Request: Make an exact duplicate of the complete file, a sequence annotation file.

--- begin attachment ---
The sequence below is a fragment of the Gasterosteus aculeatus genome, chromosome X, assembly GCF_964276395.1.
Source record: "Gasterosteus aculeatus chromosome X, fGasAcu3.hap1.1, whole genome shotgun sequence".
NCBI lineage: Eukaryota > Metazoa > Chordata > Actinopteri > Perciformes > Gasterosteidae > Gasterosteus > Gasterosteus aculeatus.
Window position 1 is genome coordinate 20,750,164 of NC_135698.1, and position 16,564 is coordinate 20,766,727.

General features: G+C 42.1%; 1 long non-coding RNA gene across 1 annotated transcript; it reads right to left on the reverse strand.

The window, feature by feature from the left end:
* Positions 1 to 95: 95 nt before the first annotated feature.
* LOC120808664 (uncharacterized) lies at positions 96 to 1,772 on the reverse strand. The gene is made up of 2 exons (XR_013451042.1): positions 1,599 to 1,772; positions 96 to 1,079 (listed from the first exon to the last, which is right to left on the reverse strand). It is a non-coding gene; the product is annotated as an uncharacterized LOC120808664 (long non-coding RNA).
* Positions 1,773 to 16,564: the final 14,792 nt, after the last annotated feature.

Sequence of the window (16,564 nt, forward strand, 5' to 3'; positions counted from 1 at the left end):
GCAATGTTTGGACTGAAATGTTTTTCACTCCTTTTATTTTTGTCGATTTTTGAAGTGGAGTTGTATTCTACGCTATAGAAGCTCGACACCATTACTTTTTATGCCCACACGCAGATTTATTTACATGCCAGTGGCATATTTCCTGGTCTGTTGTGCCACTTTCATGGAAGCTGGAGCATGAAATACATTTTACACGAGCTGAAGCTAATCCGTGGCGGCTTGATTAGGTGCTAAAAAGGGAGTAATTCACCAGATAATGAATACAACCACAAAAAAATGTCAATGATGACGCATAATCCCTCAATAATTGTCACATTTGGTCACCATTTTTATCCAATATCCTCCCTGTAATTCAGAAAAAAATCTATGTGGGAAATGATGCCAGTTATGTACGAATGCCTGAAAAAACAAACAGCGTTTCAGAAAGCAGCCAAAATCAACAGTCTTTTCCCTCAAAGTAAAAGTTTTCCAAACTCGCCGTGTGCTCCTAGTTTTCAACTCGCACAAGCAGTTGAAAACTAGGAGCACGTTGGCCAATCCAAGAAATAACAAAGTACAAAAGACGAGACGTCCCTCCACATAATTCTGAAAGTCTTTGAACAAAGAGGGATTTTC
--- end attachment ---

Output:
The sequence below is a fragment of the Gasterosteus aculeatus genome, chromosome X, assembly GCF_964276395.1.
Source record: "Gasterosteus aculeatus chromosome X, fGasAcu3.hap1.1, whole genome shotgun sequence".
NCBI lineage: Eukaryota > Metazoa > Chordata > Actinopteri > Perciformes > Gasterosteidae > Gasterosteus > Gasterosteus aculeatus.
Window position 1 is genome coordinate 20,750,164 of NC_135698.1, and position 16,564 is coordinate 20,766,727.

General features: G+C 42.1%; 1 long non-coding RNA gene across 1 annotated transcript; it reads right to left on the reverse strand.

The window, feature by feature from the left end:
* Positions 1 to 95: 95 nt before the first annotated feature.
* LOC120808664 (uncharacterized) lies at positions 96 to 1,772 on the reverse strand. The gene is made up of 2 exons (XR_013451042.1): positions 1,599 to 1,772; positions 96 to 1,079 (listed from the first exon to the last, which is right to left on the reverse strand). It is a non-coding gene; the product is annotated as an uncharacterized LOC120808664 (long non-coding RNA).
* Positions 1,773 to 16,564: the final 14,792 nt, after the last annotated feature.

Sequence of the window (16,564 nt, forward strand, 5' to 3'; positions counted from 1 at the left end):
GCAATGTTTGGACTGAAATGTTTTTCACTCCTTTTATTTTTGTCGATTTTTGAAGTGGAGTTGTATTCTACGCTATAGAAGCTCGACACCATTACTTTTTATGCCCACACGCAGATTTATTTACATGCCAGTGGCATATTTCCTGGTCTGTTGTGCCACTTTCATGGAAGCTGGAGCATGAAATACATTTTACACGAGCTGAAGCTAATCCGTGGCGGCTTGATTAGGTGCTAAAAAGGGAGTAATTCACCAGATAATGAATACAACCACAAAAAAATGTCAATGATGACGCATAATCCCTCAATAATTGTCACATTTGGTCACCATTTTTATCCAATATCCTCCCTGTAATTCAGAAAAAAATCTATGTGGGAAATGATGCCAGTTATGTACGAATGCCTGAAAAAACAAACAGCGTTTCAGAAAGCAGCCAAAATCAACAGTCTTTTCCCTCAAAGTAAAAGTTTTCCAAACTCGCCGTGTGCTCCTAGTTTTCAACTCGCACAAGCAGTTGAAAACTAGGAGCACGTTGGCCAATCCAAGAAATAACAAAGTACAAAAGACGAGACGTCCCTCCACATAATTCTGAAAGTCTTTGAACAAAGAGGGATTTTC